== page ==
So here in California a real estate broker's license is very powerful and can do many, many things but in fact it is a real estate broker's license rather than a mortgage broker's license that permits those sorts of activities. So we'll go ahead and start with the first concept here, which is what do we define a California finance lender as? So directly on this slide here you actually have the definition from the financial code here in California. Rather than read the actual content on here, kind of describe the concept of what's happening. Effectively, if you are making a loan right, secured or unsecured in the state of California, you're really considered a California finance lender. And so let me give a few exceptions to this rule that are relevant for purposes of the people that will be on this webinar. One, and the biggest one, is going to be any loan which is arranged by a licensed real estate broker secured by real property.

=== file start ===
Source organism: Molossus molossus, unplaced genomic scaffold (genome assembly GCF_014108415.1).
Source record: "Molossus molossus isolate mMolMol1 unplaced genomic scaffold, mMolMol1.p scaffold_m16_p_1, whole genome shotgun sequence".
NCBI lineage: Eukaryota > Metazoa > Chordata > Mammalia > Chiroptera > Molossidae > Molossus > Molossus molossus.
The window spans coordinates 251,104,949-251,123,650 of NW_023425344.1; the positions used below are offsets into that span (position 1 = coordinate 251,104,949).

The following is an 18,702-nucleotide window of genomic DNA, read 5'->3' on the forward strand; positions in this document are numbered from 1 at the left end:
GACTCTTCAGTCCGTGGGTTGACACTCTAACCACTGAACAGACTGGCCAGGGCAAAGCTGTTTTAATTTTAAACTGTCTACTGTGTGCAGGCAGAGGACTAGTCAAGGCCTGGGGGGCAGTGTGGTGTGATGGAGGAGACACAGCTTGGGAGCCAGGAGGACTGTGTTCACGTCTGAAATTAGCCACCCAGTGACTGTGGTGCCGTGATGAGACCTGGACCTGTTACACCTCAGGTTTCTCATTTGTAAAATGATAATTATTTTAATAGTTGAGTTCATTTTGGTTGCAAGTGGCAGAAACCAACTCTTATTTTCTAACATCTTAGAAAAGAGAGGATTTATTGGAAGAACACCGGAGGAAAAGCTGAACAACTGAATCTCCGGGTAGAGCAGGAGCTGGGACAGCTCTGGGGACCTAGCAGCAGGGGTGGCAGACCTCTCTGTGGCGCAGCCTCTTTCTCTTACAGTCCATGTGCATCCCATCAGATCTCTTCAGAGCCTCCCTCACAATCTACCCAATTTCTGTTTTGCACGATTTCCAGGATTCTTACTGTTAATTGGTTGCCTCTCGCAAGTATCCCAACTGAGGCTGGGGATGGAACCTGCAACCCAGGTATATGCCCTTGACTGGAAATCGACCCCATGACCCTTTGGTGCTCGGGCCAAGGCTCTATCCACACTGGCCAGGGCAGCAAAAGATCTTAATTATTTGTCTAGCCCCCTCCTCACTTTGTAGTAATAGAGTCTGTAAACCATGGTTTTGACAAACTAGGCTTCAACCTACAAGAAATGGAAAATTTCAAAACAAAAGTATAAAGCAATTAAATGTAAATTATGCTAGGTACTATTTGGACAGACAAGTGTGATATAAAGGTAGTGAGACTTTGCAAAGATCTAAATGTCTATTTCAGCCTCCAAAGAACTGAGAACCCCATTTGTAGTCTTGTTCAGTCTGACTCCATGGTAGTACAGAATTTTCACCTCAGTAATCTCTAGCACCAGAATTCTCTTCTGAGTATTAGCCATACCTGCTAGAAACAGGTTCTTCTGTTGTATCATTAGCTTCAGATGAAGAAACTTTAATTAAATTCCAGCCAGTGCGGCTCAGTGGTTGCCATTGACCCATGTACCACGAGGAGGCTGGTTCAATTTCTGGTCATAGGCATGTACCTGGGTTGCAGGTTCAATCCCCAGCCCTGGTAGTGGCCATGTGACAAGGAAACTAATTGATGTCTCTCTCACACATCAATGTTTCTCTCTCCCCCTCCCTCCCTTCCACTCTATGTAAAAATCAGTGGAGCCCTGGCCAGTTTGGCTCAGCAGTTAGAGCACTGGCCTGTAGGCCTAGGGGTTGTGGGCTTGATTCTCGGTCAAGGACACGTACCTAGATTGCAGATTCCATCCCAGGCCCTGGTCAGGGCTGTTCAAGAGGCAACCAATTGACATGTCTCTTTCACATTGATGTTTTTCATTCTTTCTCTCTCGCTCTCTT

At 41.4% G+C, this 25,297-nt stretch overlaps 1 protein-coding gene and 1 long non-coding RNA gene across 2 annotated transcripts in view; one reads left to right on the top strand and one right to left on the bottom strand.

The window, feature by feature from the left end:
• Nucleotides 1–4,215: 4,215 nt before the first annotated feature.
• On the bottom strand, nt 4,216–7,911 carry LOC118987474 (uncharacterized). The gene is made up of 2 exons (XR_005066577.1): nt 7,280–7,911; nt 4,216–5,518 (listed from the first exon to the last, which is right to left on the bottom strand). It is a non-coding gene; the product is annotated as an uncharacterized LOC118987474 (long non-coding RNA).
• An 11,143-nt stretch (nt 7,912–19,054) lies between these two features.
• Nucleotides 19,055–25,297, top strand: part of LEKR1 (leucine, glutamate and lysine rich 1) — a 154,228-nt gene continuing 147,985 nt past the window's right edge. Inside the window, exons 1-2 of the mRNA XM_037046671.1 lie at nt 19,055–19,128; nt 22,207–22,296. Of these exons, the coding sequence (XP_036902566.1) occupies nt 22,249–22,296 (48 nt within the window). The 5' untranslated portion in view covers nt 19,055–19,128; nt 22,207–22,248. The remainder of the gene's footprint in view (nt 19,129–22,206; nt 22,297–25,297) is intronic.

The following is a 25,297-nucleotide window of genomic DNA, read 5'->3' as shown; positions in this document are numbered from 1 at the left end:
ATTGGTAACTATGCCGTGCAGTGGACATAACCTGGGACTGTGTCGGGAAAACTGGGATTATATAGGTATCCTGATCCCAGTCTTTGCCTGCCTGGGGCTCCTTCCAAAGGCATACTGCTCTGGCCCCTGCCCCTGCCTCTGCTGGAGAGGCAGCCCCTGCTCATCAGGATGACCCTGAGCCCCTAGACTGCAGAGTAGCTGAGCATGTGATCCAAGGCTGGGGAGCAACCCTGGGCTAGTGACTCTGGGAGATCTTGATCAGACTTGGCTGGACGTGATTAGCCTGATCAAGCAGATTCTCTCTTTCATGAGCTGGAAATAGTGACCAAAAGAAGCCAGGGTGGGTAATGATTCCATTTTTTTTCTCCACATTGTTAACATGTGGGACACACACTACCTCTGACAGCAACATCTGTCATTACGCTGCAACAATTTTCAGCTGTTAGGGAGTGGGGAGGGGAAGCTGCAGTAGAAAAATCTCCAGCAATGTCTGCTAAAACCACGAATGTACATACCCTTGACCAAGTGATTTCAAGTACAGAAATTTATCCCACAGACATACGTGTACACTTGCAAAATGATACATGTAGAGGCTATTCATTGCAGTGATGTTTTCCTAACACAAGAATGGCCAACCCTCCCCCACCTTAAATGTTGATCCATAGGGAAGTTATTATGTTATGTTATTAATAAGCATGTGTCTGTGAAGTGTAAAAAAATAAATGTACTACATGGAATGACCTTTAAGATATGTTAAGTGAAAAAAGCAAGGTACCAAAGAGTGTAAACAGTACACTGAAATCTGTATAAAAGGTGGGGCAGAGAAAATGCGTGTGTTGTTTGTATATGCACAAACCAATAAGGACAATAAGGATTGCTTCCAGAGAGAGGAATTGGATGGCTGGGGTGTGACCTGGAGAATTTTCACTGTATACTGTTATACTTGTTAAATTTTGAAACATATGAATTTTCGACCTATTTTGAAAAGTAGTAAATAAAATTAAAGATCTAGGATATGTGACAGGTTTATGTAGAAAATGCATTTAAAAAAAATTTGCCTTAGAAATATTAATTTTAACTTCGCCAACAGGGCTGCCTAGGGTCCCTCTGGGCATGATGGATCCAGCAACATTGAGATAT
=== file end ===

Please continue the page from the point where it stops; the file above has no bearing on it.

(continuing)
So you can do not need to be a California finance lender so long as that loan was arranged or brokered by a real estate broker in the state of California. There are minis exceptions as well. For business purpose loans there is a effectively absolute exception for one business purpose loan regardless of circumstances for a business purpose loan for one. And that's one made by an entity or an individual, doesn't matter, one lender in a 12 month period or there is a potential of five loan exception so long as the loans are made ancillary to the primary business of the party making loan. What that really just means is if you're in the business of making loans, you can't take advantage of that five loan exception, but it's designed for an employer who gives out a loan to an employee, these sorts of unique situations where it has really nothing to do with the primary of that, of the business of the lender.